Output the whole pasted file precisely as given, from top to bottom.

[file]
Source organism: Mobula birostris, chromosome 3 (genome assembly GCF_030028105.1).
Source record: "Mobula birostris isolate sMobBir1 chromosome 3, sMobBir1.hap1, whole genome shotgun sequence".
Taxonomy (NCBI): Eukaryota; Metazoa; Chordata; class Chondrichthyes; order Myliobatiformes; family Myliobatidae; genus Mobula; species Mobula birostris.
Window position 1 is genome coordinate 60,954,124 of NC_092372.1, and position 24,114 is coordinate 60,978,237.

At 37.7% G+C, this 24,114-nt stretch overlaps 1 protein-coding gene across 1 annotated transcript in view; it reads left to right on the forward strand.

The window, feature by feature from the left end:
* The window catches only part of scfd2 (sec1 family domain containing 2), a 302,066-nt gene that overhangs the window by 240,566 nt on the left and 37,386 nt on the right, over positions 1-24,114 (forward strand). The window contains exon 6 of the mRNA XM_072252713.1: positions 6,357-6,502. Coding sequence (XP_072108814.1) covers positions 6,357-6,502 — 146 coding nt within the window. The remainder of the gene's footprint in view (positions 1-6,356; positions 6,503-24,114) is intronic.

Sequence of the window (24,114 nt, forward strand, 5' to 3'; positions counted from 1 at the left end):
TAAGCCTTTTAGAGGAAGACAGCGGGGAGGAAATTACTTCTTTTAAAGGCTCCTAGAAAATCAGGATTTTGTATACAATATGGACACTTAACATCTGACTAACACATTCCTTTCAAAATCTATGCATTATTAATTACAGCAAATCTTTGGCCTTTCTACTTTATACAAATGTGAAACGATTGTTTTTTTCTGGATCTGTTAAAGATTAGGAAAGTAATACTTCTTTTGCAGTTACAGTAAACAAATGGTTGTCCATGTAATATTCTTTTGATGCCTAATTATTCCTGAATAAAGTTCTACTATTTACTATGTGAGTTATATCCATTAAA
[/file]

Source organism: Mobula birostris, chromosome 3 (genome assembly GCF_030028105.1).
Source record: "Mobula birostris isolate sMobBir1 chromosome 3, sMobBir1.hap1, whole genome shotgun sequence".
Taxonomy (NCBI): Eukaryota; Metazoa; Chordata; class Chondrichthyes; order Myliobatiformes; family Myliobatidae; genus Mobula; species Mobula birostris.
Window position 1 is genome coordinate 60,954,124 of NC_092372.1, and position 24,114 is coordinate 60,978,237.

At 37.7% G+C, this 24,114-nt stretch overlaps 1 protein-coding gene across 1 annotated transcript in view; it reads left to right on the forward strand.

The window, feature by feature from the left end:
* The window catches only part of scfd2 (sec1 family domain containing 2), a 302,066-nt gene that overhangs the window by 240,566 nt on the left and 37,386 nt on the right, over positions 1-24,114 (forward strand). The window contains exon 6 of the mRNA XM_072252713.1: positions 6,357-6,502. Coding sequence (XP_072108814.1) covers positions 6,357-6,502 — 146 coding nt within the window. The remainder of the gene's footprint in view (positions 1-6,356; positions 6,503-24,114) is intronic.

Sequence of the window (24,114 nt, forward strand, 5' to 3'; positions counted from 1 at the left end):
TAAGCCTTTTAGAGGAAGACAGCGGGGAGGAAATTACTTCTTTTAAAGGCTCCTAGAAAATCAGGATTTTGTATACAATATGGACACTTAACATCTGACTAACACATTCCTTTCAAAATCTATGCATTATTAATTACAGCAAATCTTTGGCCTTTCTACTTTATACAAATGTGAAACGATTGTTTTTTTCTGGATCTGTTAAAGATTAGGAAAGTAATACTTCTTTTGCAGTTACAGTAAACAAATGGTTGTCCATGTAATATTCTTTTGATGCCTAATTATTCCTGAATAAAGTTCTACTATTTACTATGTGAGTTATATCCATTAAA